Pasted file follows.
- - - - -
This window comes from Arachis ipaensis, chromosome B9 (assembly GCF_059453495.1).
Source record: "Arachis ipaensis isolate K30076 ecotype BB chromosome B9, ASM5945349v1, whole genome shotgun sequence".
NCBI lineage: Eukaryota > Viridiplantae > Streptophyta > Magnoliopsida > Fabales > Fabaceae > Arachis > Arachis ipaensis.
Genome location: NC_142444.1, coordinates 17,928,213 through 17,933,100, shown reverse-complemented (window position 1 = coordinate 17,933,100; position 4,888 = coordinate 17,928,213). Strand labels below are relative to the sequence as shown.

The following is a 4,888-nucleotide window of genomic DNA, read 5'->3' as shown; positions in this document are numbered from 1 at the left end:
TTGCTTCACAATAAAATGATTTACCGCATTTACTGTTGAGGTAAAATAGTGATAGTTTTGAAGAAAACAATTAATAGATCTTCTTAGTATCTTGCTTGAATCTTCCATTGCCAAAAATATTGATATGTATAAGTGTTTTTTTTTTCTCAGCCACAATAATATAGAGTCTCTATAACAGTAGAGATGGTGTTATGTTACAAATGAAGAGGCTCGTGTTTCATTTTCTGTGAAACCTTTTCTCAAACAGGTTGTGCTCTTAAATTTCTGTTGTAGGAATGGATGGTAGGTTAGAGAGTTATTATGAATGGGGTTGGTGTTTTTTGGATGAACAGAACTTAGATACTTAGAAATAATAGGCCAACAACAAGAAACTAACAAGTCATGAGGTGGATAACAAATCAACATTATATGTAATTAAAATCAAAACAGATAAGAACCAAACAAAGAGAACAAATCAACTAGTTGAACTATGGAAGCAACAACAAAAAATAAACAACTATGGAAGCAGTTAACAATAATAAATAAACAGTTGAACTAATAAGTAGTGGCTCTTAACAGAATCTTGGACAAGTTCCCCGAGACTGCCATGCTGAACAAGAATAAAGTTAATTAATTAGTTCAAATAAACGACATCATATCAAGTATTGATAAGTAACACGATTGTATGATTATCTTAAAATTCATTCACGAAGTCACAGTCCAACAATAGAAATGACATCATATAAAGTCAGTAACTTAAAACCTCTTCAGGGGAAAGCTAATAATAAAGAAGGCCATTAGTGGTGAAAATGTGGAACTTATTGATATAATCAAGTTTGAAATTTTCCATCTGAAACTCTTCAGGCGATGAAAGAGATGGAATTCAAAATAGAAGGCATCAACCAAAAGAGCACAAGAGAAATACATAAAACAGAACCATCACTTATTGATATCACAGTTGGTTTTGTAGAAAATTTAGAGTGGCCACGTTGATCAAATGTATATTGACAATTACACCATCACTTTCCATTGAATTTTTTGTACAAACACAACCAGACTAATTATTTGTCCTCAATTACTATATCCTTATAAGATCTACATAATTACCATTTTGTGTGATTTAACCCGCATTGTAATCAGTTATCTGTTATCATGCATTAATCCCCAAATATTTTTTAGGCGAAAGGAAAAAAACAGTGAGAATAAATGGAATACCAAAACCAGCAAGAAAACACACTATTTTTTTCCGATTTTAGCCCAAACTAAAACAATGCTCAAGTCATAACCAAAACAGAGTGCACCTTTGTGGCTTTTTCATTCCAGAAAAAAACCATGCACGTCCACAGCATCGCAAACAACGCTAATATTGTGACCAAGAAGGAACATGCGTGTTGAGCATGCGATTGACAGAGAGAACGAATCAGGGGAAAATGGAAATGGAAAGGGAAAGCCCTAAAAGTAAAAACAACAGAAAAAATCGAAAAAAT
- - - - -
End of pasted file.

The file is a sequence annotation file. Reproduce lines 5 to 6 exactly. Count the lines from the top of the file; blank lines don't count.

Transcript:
The following is a 4,888-nucleotide window of genomic DNA, read 5'->3' as shown; positions in this document are numbered from 1 at the left end:
TTGCTTCACAATAAAATGATTTACCGCATTTACTGTTGAGGTAAAATAGTGATAGTTTTGAAGAAAACAATTAATAGATCTTCTTAGTATCTTGCTTGAATCTTCCATTGCCAAAAATATTGATATGTATAAGTGTTTTTTTTTTCTCAGCCACAATAATATAGAGTCTCTATAACAGTAGAGATGGTGTTATGTTACAAATGAAGAGGCTCGTGTTTCATTTTCTGTGAAACCTTTTCTCAAACAGGTTGTGCTCTTAAATTTCTGTTGTAGGAATGGATGGTAGGTTAGAGAGTTATTATGAATGGGGTTGGTGTTTTTTGGATGAACAGAACTTAGATACTTAGAAATAATAGGCCAACAACAAGAAACTAACAAGTCATGAGGTGGATAACAAATCAACATTATATGTAATTAAAATCAAAACAGATAAGAACCAAACAAAGAGAACAAATCAACTAGTTGAACTATGGAAGCAACAACAAAAAATAAACAACTATGGAAGCAGTTAACAATAATAAATAAACAGTTGAACTAATAAGTAGTGGCTCTTAACAGAATCTTGGACAAGTTCCCCGAGACTGCCATGCTGAACAAGAATAAAGTTAATTAATTAGTTCAAATAAACGACATCATATCAAGTATTGATAAGTAACACGATTGTATGATTATCTTAAAATTCATTCACGAAGTCACAGTCCAACAATAGAAATGACATCATATAAAGTCAGTAACTTAAAACCTCTTCAGGGGAAAGCTAATAATAAAGAAGGCCATTAGTGGTGAAAATGTGGAACTTATTGATATAATCAAGTTTGAAATTTTCCATCTGAAACTCTTCAGGCGATGAAAGAGATGGAATTCAAAATAGAAGGCATCAACCAAAAGAGCACAAGAGAAATACATAAAACAGAACCATCACTTATTGATATCACAGTTGGTTTTGTAGAAAATTTAGAGTGGCCACGTTGATCAAATGTATATTGACAATTACACCATCACTTTCCATTGAATTTTTTGTACAAACACAACCAGACTAATTATTTGTCCTCAATTACTATATCCTTATAAGATCTACATAATTACCATTTTGTGTGATTTAACCCGCATTGTAATCAGTTATCTGTTATCATGCATTAATCCCCAAATATTTTTTAGGCGAAAGGAAAAAAACAGTGAGAATAAATGGAATACCAAAACCAGCAAGAAAACACACTATTTTTTTCCGATTTTAGCCCAAACTAAAACAATGCTCAAGTCATAACCAAAACAGAGTGCACCTTTGTGGCTTTTTCATTCCAGAAAAAAACCATGCACGTCCACAGCATCGCAAACAACGCTAATATTGTGACCAAGAAGGAACATGCGTGTTGAGCATGCGATTGACAGAGAGAACGAATCAGGGGAAAATGGAAATGGAAAGGGAAAGCCCTAAAAGTAAAAACAACAGAAAAAATCGAAAAAAT